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Chapter: Biochemistry: Biochemistry and the Organization of Cells

Chemical Foundations of Biochemistry

Can a chemist make the molecules of life in a laboratory? What makes biomolecules special?

Chemical Foundations of Biochemistry

Organic chemistry is the study of compounds of carbon and hydrogen andtheir derivatives. Because the cellular apparatus of living organisms is made up of carbon compounds, biomolecules are part of the subject matter of organic chemistry. Additionally, many carbon compounds are not found in any organ-ism, and many topics of importance to organic chemistry have little connection with living things. We are going to concentrate on the aspects of organic chem-istry that we need to understand what goes on in living cells.

Can a chemist make the molecules of life in a laboratory?

Until the early part of the 19th century, there was a widely held belief in “vital forces,” forces presumably unique to living things. This belief included the idea that the compounds found in living organisms could not be produced in the laboratory. German chemist Friedrich Wöhler performed the critical experi-ment that disproved this belief in 1828. Wöhler synthesized urea, a well-known waste product of animal metabolism, from ammonium cyanate, a compound obtained from mineral (i.e., nonliving) sources.

It has subsequently been shown that any compound that occurs in a living organism can be synthesized in the laboratory, although in many cases the synthesis represents a considerable challenge to even the most skilled organic chemist.

The reactions of biomolecules can be described by the methods of organic chemistry, which requires the classification of compounds according to their functional groups. The reactions of molecules are based on the reactions of their respec-tive functional groups.

What makes biomolecules special?

Table 1.1 lists some biologically important functional groups. Note that most of these functional groups contain oxygen and nitrogen, which are among the most electronegative elements. As a result, many of these functional groups are polar, and their polar nature plays a crucial role in their reactivity. Some groups that are vitally important to organic chemists are missing from the table because molecules containing these groups, such as alkyl halides and acyl chlorides, do not have any particular applicability in biochemistry.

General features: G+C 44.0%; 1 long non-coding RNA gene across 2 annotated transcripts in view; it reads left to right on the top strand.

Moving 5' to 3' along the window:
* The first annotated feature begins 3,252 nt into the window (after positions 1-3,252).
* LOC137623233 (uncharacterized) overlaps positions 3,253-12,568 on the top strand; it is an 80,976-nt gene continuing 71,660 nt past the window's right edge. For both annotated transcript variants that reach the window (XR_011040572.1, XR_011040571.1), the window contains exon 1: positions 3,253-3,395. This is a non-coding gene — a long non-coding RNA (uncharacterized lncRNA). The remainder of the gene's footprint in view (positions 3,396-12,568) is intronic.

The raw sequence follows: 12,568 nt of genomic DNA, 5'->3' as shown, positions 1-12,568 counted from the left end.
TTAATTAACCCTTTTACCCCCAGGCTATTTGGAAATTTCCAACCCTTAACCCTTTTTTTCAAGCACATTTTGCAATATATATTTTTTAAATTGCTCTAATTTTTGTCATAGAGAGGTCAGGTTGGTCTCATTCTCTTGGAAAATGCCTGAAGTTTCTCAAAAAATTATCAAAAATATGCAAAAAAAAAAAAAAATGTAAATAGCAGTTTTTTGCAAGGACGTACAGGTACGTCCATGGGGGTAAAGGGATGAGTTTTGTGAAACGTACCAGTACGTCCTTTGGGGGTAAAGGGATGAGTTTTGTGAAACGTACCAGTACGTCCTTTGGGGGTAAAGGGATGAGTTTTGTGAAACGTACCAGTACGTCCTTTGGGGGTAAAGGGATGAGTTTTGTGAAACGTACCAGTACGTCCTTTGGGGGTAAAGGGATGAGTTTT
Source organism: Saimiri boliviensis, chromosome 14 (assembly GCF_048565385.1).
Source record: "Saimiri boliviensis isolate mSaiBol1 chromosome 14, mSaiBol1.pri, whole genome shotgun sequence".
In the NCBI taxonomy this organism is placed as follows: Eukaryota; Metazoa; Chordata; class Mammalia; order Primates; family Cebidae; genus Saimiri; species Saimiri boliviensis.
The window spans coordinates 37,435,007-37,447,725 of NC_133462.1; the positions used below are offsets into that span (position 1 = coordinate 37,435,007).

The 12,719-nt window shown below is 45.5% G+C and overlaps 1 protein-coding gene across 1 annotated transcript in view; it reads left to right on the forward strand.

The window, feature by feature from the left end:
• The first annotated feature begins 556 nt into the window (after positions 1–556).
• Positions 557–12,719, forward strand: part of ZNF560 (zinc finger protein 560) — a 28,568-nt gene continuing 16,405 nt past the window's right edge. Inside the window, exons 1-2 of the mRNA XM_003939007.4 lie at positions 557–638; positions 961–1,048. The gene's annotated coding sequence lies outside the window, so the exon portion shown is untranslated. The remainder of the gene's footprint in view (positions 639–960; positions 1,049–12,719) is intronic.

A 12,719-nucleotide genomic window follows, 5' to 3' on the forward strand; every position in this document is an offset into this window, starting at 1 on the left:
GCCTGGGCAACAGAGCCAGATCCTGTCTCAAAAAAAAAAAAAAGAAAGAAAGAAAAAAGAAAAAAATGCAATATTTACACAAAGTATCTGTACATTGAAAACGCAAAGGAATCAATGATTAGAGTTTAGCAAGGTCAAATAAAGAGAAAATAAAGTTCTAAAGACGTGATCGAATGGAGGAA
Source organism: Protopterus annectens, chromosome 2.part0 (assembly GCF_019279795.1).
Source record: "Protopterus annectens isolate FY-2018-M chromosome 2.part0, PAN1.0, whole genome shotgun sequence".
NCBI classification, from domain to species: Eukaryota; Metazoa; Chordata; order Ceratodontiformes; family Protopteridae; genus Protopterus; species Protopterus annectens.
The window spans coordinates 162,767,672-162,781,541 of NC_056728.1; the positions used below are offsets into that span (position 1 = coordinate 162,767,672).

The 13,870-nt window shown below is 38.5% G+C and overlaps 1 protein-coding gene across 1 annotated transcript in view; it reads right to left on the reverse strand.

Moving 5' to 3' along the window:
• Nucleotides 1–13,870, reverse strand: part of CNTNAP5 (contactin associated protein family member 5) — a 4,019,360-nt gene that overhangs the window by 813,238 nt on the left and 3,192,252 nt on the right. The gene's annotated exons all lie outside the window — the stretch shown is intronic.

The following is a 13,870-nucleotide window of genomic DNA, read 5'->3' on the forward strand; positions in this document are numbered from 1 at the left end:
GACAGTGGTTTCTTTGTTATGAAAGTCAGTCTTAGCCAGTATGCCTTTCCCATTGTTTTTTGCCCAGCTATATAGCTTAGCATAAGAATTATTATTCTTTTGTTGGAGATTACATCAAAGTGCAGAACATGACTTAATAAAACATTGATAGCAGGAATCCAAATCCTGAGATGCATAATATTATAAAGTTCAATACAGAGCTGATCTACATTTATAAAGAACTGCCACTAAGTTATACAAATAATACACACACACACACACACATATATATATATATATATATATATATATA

Conversely, carbon-containing derivatives of phosphoric acid are mentioned infrequently in beginning courses on organic chemistry, but esters and anhydrides of phos-phoric acid (Figure 1.2) are of vital importance in biochemistry. Adenosine triphosphate (ATP), a molecule that is the energy currency of the cell, contains both ester and anhydride linkages involving phosphoric acid.

Important classes of biomolecules have characteristic functional groups that determine their reactions. We shall discuss the reactions of the functional groups when we consider the compounds in which they occur.


Life is based on compounds of carbon. This is the subject matter of organic chemistry.

The reactions of organic compounds are those of their functional groups, which are specifically linked atoms that react in similar ways under many different conditions.

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